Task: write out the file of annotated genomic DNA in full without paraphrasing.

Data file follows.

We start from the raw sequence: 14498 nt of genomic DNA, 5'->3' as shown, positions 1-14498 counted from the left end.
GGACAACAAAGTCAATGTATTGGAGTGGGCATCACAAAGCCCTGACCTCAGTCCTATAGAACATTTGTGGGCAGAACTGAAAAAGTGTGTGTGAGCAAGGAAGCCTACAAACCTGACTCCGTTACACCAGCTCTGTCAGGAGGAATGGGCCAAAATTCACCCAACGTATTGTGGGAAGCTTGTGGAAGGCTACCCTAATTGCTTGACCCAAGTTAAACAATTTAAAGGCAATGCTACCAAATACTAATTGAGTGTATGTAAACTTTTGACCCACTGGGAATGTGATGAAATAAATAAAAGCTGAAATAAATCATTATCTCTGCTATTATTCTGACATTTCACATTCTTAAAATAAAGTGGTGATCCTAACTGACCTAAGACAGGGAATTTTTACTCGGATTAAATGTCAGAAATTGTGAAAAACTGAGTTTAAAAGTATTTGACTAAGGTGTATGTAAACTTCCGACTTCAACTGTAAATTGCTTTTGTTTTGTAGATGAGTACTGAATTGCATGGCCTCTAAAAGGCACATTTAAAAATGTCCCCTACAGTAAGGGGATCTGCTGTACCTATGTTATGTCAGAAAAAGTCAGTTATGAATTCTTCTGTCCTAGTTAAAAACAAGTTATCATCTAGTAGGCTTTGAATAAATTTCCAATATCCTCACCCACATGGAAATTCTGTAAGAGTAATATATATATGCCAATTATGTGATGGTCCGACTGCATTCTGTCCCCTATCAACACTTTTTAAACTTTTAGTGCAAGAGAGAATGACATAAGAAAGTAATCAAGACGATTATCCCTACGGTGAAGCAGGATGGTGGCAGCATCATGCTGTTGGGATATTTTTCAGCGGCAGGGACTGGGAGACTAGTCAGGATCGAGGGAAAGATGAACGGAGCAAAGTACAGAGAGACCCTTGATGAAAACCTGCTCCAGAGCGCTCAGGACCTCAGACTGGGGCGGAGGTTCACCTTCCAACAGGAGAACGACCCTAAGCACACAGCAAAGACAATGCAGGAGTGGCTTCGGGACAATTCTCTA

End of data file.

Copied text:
We start from the raw sequence: 14498 nt of genomic DNA, 5'->3' as shown, positions 1-14498 counted from the left end.
GGACAACAAAGTCAATGTATTGGAGTGGGCATCACAAAGCCCTGACCTCAGTCCTATAGAACATTTGTGGGCAGAACTGAAAAAGTGTGTGTGAGCAAGGAAGCCTACAAACCTGACTCCGTTACACCAGCTCTGTCAGGAGGAATGGGCCAAAATTCACCCAACGTATTGTGGGAAGCTTGTGGAAGGCTACCCTAATTGCTTGACCCAAGTTAAACAATTTAAAGGCAATGCTACCAAATACTAATTGAGTGTATGTAAACTTTTGACCCACTGGGAATGTGATGAAATAAATAAAAGCTGAAATAAATCATTATCTCTGCTATTATTCTGACATTTCACATTCTTAAAATAAAGTGGTGATCCTAACTGACCTAAGACAGGGAATTTTTACTCGGATTAAATGTCAGAAATTGTGAAAAACTGAGTTTAAAAGTATTTGACTAAGGTGTATGTAAACTTCCGACTTCAACTGTAAATTGCTTTTGTTTTGTAGATGAGTACTGAATTGCATGGCCTCTAAAAGGCACATTTAAAAATGTCCCCTACAGTAAGGGGATCTGCTGTACCTATGTTATGTCAGAAAAAGTCAGTTATGAATTCTTCTGTCCTAGTTAAAAACAAGTTATCATCTAGTAGGCTTTGAATAAATTTCCAATATCCTCACCCACATGGAAATTCTGTAAGAGTAATATATATATGCCAATTATGTGATGGTCCGACTGCATTCTGTCCCCTATCAACACTTTTTAAACTTTTAGTGCAAGAGAGAATGACATAAGAAAGTAATCAAGACGATTATCCCTACGGTGAAGCAGGATGGTGGCAGCATCATGCTGTTGGGATATTTTTCAGCGGCAGGGACTGGGAGACTAGTCAGGATCGAGGGAAAGATGAACGGAGCAAAGTACAGAGAGACCCTTGATGAAAACCTGCTCCAGAGCGCTCAGGACCTCAGACTGGGGCGGAGGTTCACCTTCCAACAGGAGAACGACCCTAAGCACACAGCAAAGACAATGCAGGAGTGGCTTCGGGACAATTCTCTA